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Towards Usable Transparency via Individualisation
Karlstad University, Faculty of Health, Science and Technology (starting 2013), Department of Mathematics and Computer Science (from 2013).
2019 (English)Licentiate thesis, comprehensive summary (Other academic)
Abstract [en]

The General Data Protection Regulation grants data subjects the legal rights of transparency and intervenability. Ex post transparency provides users of data services with insight into how their personal data have been processed, and potentially clarifies what consequences will or may arise due to the processing of their data. Technological artefacts, ex post transparency-enhancing tools (TETs) convey such information to data subjects, provided the TETs are designed to suit the predisposition of their audience. Despite being a prerequisite for transparency, however, many of the TETs available to date lack usability in that their capabilities do not reflect the needs of their final users.

The objective of this thesis is therefore to systematically apply the concept of human-centred design to ascertain design principles that demonstrably lead to the implementation of a TET that facilitates ex post transparency and supports intervenability. To this end, we classify the state of the art of usable ex post TETs published in the literature and discuss the gaps therein. Contextualising our findings in the domain of fitness tracking, we investigate to what extent individualisation can help accommodate the needs of users of online mobile health services. We introduce the notion of privacy notifications as a means to inform data subjects about incidences worthy of their attention and examine how far privacy personas reflect the preferences of distinctive groups of recipients. We suggest a catalogue of design guidelines that can serve as a basis for specifying context-sensitive requirements for the implementation of a TET that leverages privacy notifications to facilitate ex post transparency, and which also serve as criteria for the evaluation of a future prototype.

Place, publisher, year, edition, pages
Karlstad: Karlstads universitet, 2019. , p. 140
Series
Karlstad University Studies, ISSN 1403-8099 ; 2019:8
Keywords [en]
Data transparency, General Data Protection Regulation (GDPR), Human-centred design, Human-computer interaction (HCI), Information privacy, Intervenability, Mobile health (mhealth), Transparency-enhancing tool (TET), Usability
National Category
Human Computer Interaction Interaction Technologies Media and Communication Technology
Research subject
Computer Science
Identifiers
URN: urn:nbn:se:kau:diva-71120ISBN: 978-91-7867-003-1 (print)ISBN: 978-91-7867-008-6 (electronic)OAI: oai:DiVA.org:kau-71120DiVA, id: diva2:1292568
Presentation
2019-05-23, 1B309, Karlstad university, Karlstad, 10:00 (English)
Opponent
Supervisors
Funder
EU, Horizon 2020, 675730
Note

Paper 2 ingick som manuskript i avhandlingen, nu publicerad.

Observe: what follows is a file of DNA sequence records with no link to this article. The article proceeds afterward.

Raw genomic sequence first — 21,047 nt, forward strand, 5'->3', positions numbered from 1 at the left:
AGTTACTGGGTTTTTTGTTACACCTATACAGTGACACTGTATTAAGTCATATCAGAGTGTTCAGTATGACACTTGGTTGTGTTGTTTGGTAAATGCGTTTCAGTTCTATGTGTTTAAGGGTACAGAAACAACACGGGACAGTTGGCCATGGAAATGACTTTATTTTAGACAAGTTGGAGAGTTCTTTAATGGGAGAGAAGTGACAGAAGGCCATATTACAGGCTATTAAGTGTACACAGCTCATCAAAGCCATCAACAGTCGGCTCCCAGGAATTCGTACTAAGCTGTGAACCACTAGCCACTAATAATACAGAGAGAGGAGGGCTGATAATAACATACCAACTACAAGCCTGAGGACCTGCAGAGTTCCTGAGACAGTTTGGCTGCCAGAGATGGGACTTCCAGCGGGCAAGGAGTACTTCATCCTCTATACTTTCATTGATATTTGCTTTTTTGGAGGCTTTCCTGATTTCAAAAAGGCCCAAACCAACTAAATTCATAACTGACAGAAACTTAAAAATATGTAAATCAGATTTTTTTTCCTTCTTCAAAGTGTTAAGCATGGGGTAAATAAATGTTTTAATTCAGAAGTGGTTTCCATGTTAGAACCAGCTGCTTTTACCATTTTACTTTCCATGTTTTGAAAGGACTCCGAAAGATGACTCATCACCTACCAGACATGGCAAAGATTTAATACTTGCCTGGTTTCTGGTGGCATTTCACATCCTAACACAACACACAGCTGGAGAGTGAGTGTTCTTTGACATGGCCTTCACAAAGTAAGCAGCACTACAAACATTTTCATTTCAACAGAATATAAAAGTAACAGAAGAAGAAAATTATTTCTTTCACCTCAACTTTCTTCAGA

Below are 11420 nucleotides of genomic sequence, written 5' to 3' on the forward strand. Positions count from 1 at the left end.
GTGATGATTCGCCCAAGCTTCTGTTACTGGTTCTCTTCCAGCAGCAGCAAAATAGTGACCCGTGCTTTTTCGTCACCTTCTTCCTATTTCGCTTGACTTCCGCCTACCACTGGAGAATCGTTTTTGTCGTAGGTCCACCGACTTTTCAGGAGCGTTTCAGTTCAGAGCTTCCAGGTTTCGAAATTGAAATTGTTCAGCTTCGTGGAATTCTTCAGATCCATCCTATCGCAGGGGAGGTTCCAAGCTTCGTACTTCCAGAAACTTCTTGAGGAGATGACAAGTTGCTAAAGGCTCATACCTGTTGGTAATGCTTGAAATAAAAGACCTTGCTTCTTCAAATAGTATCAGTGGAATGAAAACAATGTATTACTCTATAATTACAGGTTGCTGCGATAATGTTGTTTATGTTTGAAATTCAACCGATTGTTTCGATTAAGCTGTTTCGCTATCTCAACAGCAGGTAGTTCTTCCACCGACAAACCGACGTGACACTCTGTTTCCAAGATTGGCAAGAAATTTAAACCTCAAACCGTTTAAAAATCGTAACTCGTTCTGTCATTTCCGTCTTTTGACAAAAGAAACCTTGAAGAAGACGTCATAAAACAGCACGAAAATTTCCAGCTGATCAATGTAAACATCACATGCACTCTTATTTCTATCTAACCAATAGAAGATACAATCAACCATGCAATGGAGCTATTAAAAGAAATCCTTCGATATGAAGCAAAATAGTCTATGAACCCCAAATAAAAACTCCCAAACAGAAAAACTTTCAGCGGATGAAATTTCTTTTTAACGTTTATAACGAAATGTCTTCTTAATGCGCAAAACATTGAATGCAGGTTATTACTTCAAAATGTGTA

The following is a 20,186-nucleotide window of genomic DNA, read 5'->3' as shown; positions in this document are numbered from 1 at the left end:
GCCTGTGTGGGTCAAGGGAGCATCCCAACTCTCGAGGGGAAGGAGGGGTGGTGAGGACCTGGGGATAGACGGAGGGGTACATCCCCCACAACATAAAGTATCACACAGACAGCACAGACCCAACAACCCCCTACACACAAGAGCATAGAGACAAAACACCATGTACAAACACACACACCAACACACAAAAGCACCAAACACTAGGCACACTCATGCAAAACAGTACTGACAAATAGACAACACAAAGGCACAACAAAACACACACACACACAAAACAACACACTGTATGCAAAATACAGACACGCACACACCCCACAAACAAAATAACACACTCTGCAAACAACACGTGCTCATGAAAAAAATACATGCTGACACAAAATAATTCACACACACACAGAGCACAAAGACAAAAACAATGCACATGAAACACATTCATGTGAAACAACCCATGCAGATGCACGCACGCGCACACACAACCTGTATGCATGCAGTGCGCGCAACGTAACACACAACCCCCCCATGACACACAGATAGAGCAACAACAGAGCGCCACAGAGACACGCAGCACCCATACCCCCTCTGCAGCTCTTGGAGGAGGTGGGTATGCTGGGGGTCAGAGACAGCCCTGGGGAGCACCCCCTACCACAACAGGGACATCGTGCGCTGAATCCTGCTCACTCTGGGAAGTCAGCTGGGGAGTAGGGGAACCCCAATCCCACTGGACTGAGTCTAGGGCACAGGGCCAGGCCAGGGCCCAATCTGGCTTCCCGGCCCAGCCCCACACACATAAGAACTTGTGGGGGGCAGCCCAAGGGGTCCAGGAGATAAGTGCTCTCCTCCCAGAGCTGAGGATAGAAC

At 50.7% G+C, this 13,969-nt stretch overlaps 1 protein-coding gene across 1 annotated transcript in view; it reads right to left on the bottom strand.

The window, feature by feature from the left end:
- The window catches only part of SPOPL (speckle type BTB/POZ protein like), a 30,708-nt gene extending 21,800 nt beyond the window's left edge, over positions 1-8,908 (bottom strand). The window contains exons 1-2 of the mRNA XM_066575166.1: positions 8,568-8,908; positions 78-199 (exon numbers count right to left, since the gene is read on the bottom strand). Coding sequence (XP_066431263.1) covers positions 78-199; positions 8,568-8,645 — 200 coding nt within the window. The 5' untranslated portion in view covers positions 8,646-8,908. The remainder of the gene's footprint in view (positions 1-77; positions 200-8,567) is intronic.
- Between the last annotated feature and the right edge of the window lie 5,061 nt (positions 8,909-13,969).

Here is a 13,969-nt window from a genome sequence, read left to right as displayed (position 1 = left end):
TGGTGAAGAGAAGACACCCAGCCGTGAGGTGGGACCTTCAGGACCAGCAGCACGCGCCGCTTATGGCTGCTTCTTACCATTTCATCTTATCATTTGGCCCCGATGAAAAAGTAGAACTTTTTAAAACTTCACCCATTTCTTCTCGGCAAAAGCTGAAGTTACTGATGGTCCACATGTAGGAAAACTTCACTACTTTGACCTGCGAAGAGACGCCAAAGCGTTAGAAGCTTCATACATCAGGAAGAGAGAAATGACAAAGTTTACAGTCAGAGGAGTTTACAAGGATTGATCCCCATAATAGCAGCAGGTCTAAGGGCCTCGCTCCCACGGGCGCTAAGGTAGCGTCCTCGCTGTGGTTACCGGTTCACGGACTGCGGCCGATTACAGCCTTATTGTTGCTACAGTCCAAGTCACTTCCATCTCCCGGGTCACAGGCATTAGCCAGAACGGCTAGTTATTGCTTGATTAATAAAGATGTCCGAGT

Available from: 2019-05-02 Created: 2019-02-28 Last updated: 2019-09-18Bibliographically approved
List of papers
1. To Be, or Not to Be Notified: Eliciting Privacy Notification Preferences for Online mHealth Services
Open this publication in new window or tab >>To Be, or Not to Be Notified: Eliciting Privacy Notification Preferences for Online mHealth Services
(English)Manuscript (preprint) (Other academic)
Abstract [en]

Millions of people are tracking and quantifying their fitness and health, and entrust online mobile health (mhealth) services with storing and processing their sensitive personal data. Ex post transparency-enhancing tools (TETs) enable users to keep track of how their personal data are processed, and represent important building blocks to understand privacy implications and control one’s online privacy. Particularly, privacy notifications provide users of TETs with the insight necessary to make informed decision about controlling their personal data that they have disclosed previously. To investigate the notification preferences of users of online mhealth services, we conducted an online study. We analysed how notification scenarios can be grouped contextually, and how user preferences with respect to being notified relate to intervenability. Moreover, we examined to what extent ex post notification preferences correlate with privacy personas established in the context of trust in and reliability of online data services. Based on our findings, we discuss the implications for the design of usable ex post TETs.

Keywords
privacy, transparency-enhancing tool, usability, personas, mhealth
National Category
Human Computer Interaction Other Computer and Information Science
Research subject
Computer Science
Identifiers
urn:nbn:se:kau:diva-71118 (URN)
Note

The manuscript is currently under submission and represent a preliminary entry created to satisfy the prerequisites for the licentiate thesis. The record will be finalised and adapted (type will change from Manuscript to Proceedings) once the publication is accepted for publishing.

Available from: 2019-02-18 Created: 2019-02-18 Last updated: 2019-06-14Bibliographically approved
2. Eliciting Design Guidelines for Privacy Notifications in mHealth Environments
Open this publication in new window or tab >>Eliciting Design Guidelines for Privacy Notifications in mHealth Environments